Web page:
China’s manufacturing unexpectedly accelerated in May, indicating that a slowdown in economic growth in the first quarter may be stabilizing.
The Purchasing Managers’ Index rose to 50.8 from 50.6 in April, the National Bureau of Statistics and China Federation of Logistics and Purchasing said in Beijing yesterday. That was higher than all estimates in a Bloomberg News survey of 30 analysts and compares with the median projection of 50, which marks the dividing line between expansion and contraction.
The report may provide some comfort to policy makers after the preliminary reading of a private manufacturing survey pointed to the first contraction in seven months. Premier Li Keqiang said last week that government measures to reform the economy will be accompanied by tapered-off levels of growth and warned last month that new stimulus would create risks.
“Given the mixed signals, I’d wait for the full set of activity data such as industrial production and electricity production to judge the momentum of the economy,” said Zhang Zhiwei, chief China economist at Nomura Holdings Inc. in Hong Kong. “The rise of the official PMI further reduces the chance for monetary policy easing.”
The statistics bureau will release May industrial output, retail sales, and inflation data on June 9 along with fixed-asset investment for the first five months of the year. The customs administration will report May trade figures on June 8.
The preliminary reading of a Purchasing Managers’ Index released by HSBC Holdings Plc and Markit Economics fell to 49.6 in May from 50.4 in April. The decline, if confirmed in the final report tomorrow, will be the gauge’s first drop below 50 since October.
The federation and HSBC will also release non-manufacturing surveys for May this week, providing a fuller picture of an economy that’s increasingly reliant on service industries for growth. Both showed slower expansion in April.
President Xi Jinping said the fundamentals of the Chinese economy are “sound” and growth is on a “more stable footing,” according to the English-language transcript of a written interview he gave to Latin America media released by the official Xinhua News Agency on May 31. “We are more interested in the quality and efficiency of economic growth rather than the speed of growth only,” he said, noting that employment is stable and incomes are rising.
Xi’s comments, made ahead of his visit to Trinidad and Tobago, Costa Rica and Mexico, reinforce signals from policy makers that the government is prepared to tolerate a slower pace of expansion after annual average growth of 10.5 percent in the past decade led to industrial overcapacity, rising financial risks and environmental degradation.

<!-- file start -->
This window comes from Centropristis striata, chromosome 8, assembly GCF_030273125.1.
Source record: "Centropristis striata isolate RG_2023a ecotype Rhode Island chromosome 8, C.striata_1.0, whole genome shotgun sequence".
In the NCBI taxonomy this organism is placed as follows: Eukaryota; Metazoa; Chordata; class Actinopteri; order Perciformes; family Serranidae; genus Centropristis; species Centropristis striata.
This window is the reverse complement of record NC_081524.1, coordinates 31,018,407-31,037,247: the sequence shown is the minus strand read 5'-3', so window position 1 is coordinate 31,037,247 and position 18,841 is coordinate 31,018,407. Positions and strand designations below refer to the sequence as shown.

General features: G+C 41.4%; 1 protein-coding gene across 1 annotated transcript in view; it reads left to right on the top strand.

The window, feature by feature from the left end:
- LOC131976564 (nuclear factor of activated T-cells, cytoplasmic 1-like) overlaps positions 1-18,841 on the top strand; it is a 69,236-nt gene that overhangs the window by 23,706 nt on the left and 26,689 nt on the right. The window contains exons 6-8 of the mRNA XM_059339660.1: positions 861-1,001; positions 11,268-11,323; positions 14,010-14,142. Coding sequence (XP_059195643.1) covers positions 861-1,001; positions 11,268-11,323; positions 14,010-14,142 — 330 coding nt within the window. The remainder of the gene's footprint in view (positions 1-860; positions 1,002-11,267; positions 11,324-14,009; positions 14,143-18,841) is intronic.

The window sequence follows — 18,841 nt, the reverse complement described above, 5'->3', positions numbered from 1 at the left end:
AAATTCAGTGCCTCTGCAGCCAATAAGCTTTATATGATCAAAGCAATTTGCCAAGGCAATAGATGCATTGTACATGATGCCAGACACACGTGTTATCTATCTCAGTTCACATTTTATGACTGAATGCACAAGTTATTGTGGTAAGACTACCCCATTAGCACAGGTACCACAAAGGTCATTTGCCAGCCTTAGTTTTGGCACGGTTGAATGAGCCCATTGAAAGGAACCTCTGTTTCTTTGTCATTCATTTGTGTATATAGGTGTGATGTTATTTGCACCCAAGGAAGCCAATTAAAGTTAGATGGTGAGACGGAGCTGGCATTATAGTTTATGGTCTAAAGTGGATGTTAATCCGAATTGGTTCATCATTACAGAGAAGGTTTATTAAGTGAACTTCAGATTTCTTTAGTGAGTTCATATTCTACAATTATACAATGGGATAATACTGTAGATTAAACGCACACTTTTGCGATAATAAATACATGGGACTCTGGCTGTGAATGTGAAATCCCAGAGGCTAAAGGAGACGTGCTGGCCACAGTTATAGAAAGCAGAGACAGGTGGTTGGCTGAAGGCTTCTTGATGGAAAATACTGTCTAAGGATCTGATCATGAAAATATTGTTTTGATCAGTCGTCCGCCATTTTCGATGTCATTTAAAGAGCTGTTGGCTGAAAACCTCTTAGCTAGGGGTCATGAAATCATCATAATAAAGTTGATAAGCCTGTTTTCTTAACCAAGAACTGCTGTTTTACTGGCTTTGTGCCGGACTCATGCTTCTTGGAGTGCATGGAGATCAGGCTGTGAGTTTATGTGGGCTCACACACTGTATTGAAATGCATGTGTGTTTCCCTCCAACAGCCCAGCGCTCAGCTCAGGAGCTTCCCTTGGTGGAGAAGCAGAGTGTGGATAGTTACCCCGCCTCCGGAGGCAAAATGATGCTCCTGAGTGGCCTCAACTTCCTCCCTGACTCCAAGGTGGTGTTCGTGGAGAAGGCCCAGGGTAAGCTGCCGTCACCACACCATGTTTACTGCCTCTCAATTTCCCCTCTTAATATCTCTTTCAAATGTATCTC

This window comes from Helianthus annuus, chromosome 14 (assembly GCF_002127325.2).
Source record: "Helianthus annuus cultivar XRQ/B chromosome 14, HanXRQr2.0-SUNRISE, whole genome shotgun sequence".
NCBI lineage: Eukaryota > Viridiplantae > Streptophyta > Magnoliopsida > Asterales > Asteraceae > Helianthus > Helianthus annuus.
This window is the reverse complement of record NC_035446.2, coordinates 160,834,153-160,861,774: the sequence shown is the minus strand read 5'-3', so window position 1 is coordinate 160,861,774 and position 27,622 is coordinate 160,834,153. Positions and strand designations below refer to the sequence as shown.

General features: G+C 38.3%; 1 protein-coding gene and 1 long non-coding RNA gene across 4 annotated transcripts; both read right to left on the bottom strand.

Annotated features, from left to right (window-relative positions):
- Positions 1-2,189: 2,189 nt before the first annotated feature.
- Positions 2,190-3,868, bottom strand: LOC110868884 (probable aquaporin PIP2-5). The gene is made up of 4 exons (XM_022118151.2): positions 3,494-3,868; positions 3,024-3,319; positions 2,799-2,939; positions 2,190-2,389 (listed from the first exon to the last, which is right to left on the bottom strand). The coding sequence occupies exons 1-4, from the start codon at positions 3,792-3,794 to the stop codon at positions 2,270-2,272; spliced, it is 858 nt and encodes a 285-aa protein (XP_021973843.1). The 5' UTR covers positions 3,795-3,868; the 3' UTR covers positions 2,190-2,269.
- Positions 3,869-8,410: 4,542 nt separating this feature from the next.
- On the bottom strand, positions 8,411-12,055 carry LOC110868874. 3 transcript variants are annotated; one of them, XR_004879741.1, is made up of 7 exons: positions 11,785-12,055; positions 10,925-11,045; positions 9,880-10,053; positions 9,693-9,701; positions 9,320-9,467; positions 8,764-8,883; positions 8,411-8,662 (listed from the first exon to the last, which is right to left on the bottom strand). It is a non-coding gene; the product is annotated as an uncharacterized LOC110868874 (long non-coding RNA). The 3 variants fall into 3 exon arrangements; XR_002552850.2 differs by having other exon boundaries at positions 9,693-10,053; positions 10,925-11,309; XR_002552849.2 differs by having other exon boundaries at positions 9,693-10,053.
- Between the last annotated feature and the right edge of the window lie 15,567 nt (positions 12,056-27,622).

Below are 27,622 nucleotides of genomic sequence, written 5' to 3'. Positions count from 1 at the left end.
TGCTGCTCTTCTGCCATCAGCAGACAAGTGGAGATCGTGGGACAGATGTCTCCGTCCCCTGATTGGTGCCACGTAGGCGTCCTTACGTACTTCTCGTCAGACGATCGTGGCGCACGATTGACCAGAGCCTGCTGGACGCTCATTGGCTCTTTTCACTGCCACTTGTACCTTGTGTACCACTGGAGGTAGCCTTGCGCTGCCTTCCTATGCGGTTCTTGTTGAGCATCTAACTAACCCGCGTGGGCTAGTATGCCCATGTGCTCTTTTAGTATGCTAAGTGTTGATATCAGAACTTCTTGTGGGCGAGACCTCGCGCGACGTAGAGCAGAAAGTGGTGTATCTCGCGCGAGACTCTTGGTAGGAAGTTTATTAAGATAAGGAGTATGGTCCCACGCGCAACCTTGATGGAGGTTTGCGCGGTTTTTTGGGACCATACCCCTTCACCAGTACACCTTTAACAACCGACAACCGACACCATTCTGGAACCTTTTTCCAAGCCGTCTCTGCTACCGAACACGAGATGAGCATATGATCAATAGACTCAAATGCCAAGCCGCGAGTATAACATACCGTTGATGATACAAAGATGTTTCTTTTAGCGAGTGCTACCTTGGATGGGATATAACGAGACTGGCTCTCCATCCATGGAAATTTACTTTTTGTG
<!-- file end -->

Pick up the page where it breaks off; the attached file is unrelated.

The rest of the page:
China’s economy grew 7.8 percent in 2012, the slowest pace in 13 years and the government in March set a goal of 7.5 percent for this year. Last month, Premier Li warned that room for stimulus policies and government investment to meet its targets “is not big” and that such action would create “new problems and risks.”
There will be no “incremental stimulus by the new government which understands the slowing potential growth and wishes to focus more on structural reforms,” Lu Ting, head of Greater China economics at Bank of America Corp. in Hong Kong, said in a research note yesterday.
Stocks in China fell 0.7 percent on May 31 on concern the official PMI report would also show a decline. The Shanghai Composite Index rose 0.5 percent for the week and has rebounded 5.8 percent from this year’s low on May 2.
“Markets’ fear of a further growth slowdown will be alleviated and we expect a positive market reaction” tomorrow, Lu said.
Analysts are paring forecasts for economic growth after expansion unexpectedly slowed to 7.7 percent in the first quarter from a year earlier. The median estimate in a Bloomberg News survey conducted from May 16 to May 21 was for a pace of 7.8 percent in the second quarter, down from a projection of 8 percent in an April survey.
The logistics federation increased the number of companies in its manufacturing survey to 3,000 from 820 and reclassified the industries covered into 21 groups from 31 starting from January’s reading. The HSBC report is based on responses from purchasing managers at more than 420 businesses, and is weighted toward smaller private companies.
Divergences in the two indexes are common given their different focus and coverage, said Wang Tao, chief China economist at UBS AG in Hong Kong.
Previously released data show the federation’s PMI expanded at a faster pace in the first three months of 2012, while the HSBC gauge contracted over the same period.
In yesterday’s report, a PMI gauge for smaller companies fell to 47.3 in May from 47.6 the previous month, a decline Wang said is consistent with the HSBC index.
The increase in the main PMI reading was driven by faster growth in output, while a measure of new export orders showed a contraction for the fourth time in five months. The reading for new orders rose to 51.8 from 51.7.
CSR Corp. China’s biggest train-maker by market value, signed contracts worth about 7.81 billion yuan ($1.27 billion), according to a statement posted to Shanghai’s stock exchange on May 27. The deals include supply agreements for locomotives, subway cars and hybrid buses, the company said.
At the same time, a gauge of business activity expectations fell to the lowest level since January and an index of employment fell to 48.8, the 12th straight sub-50 reading.
While the deteriorating employment situation may suggest weak growth, it could indicate increasing automation, a declining labor force due to the aging population and a rising percentage of migrant workers shifting to services, Bank of America’s Lu said.